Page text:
We’re raising children that are digital natives—they’ve never known a world without touch screens and they never will. While I definitely do not believe one screen time strategy fits all, I do believe it’s possible to peacefully coexist with your child’s iPads and Kindles without stringent policing.
For the time being, I don’t place limits on my five-year-old’s screen time and I never have. Maybe it won’t always be that way, maybe it will. But here’s why I don’t regulate it.
Mixing correlation and causation
Since children first began using technology in ways our generation and previous generations hadn’t, we’ve been hearing about the perils of “too much” screen time: poor sleep, vision problems, poor grades, and—a huge dog whistle for our fatphobic society—childhood obesity. And while there is evidence that higher levels of screen time can have a negative effect on health, it’s also important to remember that correlation does not imply causation. Just because there is a correlation between two variables doesn’t mean there is an accurately deduced cause-and-effect relationship between them.
There is also evidence to show that depressed people are simply just on their screens more. I’ve suffered from depressive episodes throughout my entire life and when I’m in one, I know I gravitate toward my phone and TV more than I do when I’m not depressed. One UK study shows that spending time looking at screens is not intrinsically bad for children’s health. The study recommends parents ensure their kids are getting enough sleep, exercise, and family interaction outside of their phones, tablets, and computers.
It’s perfectly possible to balance all of these things. Everything in moderation, right?
The value of staying connected
It’s become clear just how valuable technology has been to everyone during the past year. We’ve been able to stay connected to family members and friends through FaceTime, sending and receiving videos, and Zoom playdates. Hundreds of thousands of kids were able to effectively learn from home during the 2020-21 school year. Additionally, if you’ve spent the past year working from home, chances are you’ve been thankful for technology to occupy your kids when you have a meeting, etc. And you shouldn’t feel bad about that.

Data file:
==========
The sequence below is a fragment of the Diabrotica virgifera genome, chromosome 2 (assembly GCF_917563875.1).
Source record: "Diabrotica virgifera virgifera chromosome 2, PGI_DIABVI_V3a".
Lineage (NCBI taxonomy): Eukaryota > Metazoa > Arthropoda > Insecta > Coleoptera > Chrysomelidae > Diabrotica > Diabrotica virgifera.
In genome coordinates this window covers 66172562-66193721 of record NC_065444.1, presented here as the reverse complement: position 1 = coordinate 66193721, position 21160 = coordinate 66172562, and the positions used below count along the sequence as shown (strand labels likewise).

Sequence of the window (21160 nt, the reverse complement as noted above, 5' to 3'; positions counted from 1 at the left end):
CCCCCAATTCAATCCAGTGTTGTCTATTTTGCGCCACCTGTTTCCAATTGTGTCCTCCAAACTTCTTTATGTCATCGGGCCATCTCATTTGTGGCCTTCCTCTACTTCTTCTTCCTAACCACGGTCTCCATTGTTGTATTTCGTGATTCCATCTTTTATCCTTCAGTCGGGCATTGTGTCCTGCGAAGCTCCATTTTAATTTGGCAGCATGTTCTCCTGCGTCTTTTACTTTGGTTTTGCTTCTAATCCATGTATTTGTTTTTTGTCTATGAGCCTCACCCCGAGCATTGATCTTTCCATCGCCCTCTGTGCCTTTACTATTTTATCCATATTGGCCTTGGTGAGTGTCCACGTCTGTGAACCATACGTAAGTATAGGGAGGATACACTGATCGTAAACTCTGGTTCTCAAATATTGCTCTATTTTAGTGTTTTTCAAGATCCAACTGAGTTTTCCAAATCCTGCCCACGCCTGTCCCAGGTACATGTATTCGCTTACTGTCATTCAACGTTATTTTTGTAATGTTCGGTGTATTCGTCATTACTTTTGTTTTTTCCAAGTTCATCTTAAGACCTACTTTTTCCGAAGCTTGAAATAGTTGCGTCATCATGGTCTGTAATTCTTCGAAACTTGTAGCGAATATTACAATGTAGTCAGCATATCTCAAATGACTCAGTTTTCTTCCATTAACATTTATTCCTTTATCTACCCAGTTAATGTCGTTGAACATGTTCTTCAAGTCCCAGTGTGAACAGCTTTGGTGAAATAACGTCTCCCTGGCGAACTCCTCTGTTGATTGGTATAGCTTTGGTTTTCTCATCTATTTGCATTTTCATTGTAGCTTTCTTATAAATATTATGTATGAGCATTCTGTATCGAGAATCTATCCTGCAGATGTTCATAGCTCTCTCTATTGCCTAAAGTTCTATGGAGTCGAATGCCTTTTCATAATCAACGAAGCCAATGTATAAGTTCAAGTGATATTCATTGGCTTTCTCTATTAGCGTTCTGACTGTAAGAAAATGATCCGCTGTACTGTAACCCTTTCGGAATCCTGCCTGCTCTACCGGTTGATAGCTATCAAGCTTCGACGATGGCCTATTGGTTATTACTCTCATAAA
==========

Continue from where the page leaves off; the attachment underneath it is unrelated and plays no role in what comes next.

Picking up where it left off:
Screens are here to stay, whether we personally like it or not. And allowing our kids to explore technology and learn through it is not only giving them tools they can already use, but it’s also keeping them prepared for their future. Our kids won’t ever have the learning curve we had when it comes to technology. It’ll be part of their lives and their education forever, and almost certainly a necessary component to their future jobs.
Instead of regulating how much time my child spends on her iPad, I focus on parental controls and controlling the content instead. And honestly, whether she’s enthralled with a JoJo Siwa video on YouTube Kids or learning phonics from ABC Mouse, it brings her joy. And it’s hard to want to crack down on that.
Restrictions = obsession
As a parent, I’ve learned that anytime I’ve given something a firm “no” (as long as it wasn’t directly harmful to my child or others, of course), it fuels her desire to have The Thing even more. By placing a huge value on her iPad through setting timers or making her feel bad about watching it, I’m increasing the value of it instead of simply allowing it to just be part of her day. And because of that, she uses it to unwind after playing when she’s tired (we’re long past the nap stage of her life), to watch a movie on a rainy afternoon, or to look something up she wants to learn about. Her interest usually wanes after 20-25 minutes max, and she moves on to something else. She’s self-regulating because I stopped thinking of it as something to strictly regulate myself.
And think about it: What do we, the grown-ups, use our screens for? We binge Netflix shows when we want some downtime. We scroll through TiKTok for an hour at the end of a busy day. We catch up with family and friends online. We look up recipes, articles and our favorite movie clips. We use it to unwind, yes, but we also use it to learn and connect.
So do our kids. The old saying “do as I say, not as I do” is an annoying adage applied to parenting for eons, but it’s 100% accurate for a reason.
Also, some kids are genuinely interested in computers and video games and “indoor” things more than outdoor things like sports. There’s no arguing that being outside and getting fresh air and exercise is important. The benefits of outdoor activity are practically infinite. I just think if your kid wants to sit inside for a bit on their screens, there are worse things. Let kids like what they like. Encourage them to try new things, moderate what you can and should, and give them a good balance of other activities.
No limits doesn’t mean no rules
By skipping the power struggle over screen time, I hope to build a mutually trustworthy relationship between my children and myself when it comes to their internet activity. You can have rules about screen time without having to limit it (parental controls and no screens during family dinners are big ones over here).
This may not work for every family every child. But it works for us right now and I’m grateful for one less point of contention during an already stressful year.